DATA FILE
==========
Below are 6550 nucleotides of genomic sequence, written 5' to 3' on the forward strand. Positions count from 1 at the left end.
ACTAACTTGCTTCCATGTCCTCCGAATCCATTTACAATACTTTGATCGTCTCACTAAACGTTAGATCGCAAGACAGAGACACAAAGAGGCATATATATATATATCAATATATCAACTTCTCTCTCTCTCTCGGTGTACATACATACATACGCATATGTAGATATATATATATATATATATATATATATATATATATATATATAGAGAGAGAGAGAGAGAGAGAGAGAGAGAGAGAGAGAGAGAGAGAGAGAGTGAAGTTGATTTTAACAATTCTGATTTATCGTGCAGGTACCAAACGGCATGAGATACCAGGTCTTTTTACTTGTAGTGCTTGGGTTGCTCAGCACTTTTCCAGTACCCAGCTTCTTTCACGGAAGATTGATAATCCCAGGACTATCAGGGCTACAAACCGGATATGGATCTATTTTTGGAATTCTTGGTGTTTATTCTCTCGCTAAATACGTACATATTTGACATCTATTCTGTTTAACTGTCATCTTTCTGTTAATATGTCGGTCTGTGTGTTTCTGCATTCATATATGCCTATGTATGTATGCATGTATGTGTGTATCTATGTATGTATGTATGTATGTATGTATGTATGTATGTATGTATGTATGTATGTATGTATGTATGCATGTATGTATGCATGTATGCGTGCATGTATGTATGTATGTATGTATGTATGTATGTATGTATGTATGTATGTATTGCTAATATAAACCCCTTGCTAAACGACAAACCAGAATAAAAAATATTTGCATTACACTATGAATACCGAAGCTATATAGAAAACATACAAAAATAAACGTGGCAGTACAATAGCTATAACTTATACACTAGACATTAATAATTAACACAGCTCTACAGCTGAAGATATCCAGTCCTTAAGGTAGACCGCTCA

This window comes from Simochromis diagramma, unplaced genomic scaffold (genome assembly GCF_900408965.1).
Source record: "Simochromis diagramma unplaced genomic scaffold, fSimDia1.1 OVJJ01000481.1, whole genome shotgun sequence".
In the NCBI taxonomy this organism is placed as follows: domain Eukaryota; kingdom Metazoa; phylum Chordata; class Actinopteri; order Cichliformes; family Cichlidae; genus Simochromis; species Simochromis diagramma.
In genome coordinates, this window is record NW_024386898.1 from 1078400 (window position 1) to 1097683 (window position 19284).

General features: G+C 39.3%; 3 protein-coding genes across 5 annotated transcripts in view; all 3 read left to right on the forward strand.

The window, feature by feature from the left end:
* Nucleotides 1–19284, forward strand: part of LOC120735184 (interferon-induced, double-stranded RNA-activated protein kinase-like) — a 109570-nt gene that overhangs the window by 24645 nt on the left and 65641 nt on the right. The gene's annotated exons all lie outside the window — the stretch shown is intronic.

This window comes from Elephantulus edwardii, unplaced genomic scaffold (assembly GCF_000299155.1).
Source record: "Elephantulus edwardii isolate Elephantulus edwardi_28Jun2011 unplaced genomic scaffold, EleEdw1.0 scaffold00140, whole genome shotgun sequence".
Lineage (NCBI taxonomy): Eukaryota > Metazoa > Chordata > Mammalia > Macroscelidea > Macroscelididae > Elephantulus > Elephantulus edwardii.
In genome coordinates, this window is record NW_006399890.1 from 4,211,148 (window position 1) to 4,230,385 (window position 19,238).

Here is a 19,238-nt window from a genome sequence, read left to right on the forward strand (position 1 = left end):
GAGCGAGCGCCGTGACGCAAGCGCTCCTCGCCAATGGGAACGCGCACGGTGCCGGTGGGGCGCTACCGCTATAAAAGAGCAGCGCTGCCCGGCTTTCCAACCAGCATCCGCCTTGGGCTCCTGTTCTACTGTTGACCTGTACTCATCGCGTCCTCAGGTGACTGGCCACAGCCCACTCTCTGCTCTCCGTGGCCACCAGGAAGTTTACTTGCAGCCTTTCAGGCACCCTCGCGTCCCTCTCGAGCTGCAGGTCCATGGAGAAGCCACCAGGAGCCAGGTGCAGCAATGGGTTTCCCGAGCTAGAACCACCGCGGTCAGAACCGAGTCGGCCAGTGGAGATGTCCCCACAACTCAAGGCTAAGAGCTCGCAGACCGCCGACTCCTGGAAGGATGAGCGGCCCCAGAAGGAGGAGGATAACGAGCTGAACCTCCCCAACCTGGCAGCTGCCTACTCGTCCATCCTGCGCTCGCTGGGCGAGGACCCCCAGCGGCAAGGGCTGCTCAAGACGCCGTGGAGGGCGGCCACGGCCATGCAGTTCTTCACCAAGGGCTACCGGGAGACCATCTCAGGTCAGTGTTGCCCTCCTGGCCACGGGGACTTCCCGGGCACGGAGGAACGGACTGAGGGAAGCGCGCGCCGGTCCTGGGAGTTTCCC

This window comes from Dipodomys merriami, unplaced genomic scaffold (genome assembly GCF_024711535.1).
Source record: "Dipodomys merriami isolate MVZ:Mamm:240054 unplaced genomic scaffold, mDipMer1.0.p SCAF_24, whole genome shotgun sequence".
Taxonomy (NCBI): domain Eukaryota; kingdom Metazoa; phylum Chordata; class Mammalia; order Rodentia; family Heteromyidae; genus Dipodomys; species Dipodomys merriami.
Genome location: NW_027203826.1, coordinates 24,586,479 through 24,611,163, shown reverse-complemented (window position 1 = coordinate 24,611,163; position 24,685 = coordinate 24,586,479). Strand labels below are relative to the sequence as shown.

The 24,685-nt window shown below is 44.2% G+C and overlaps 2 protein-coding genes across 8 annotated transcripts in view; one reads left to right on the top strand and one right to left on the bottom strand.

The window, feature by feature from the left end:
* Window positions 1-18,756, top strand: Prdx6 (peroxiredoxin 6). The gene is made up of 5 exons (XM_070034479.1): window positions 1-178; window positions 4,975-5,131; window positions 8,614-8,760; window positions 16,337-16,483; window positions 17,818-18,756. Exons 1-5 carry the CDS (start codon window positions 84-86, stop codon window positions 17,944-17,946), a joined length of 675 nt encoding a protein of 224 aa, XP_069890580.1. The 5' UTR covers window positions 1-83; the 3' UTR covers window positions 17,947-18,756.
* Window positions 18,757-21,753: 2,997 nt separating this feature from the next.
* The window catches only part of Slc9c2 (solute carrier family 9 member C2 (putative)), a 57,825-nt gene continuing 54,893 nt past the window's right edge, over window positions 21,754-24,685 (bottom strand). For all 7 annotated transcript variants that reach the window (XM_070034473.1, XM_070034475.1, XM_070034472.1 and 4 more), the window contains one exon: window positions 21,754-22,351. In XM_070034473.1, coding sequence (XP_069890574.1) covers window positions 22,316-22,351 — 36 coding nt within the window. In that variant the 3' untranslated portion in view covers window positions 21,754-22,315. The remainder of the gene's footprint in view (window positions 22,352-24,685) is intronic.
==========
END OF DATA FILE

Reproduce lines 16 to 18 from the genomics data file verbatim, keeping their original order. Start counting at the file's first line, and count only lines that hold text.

This window comes from Dipodomys merriami, unplaced genomic scaffold (genome assembly GCF_024711535.1).
Source record: "Dipodomys merriami isolate MVZ:Mamm:240054 unplaced genomic scaffold, mDipMer1.0.p SCAF_24, whole genome shotgun sequence".
Taxonomy (NCBI): domain Eukaryota; kingdom Metazoa; phylum Chordata; class Mammalia; order Rodentia; family Heteromyidae; genus Dipodomys; species Dipodomys merriami.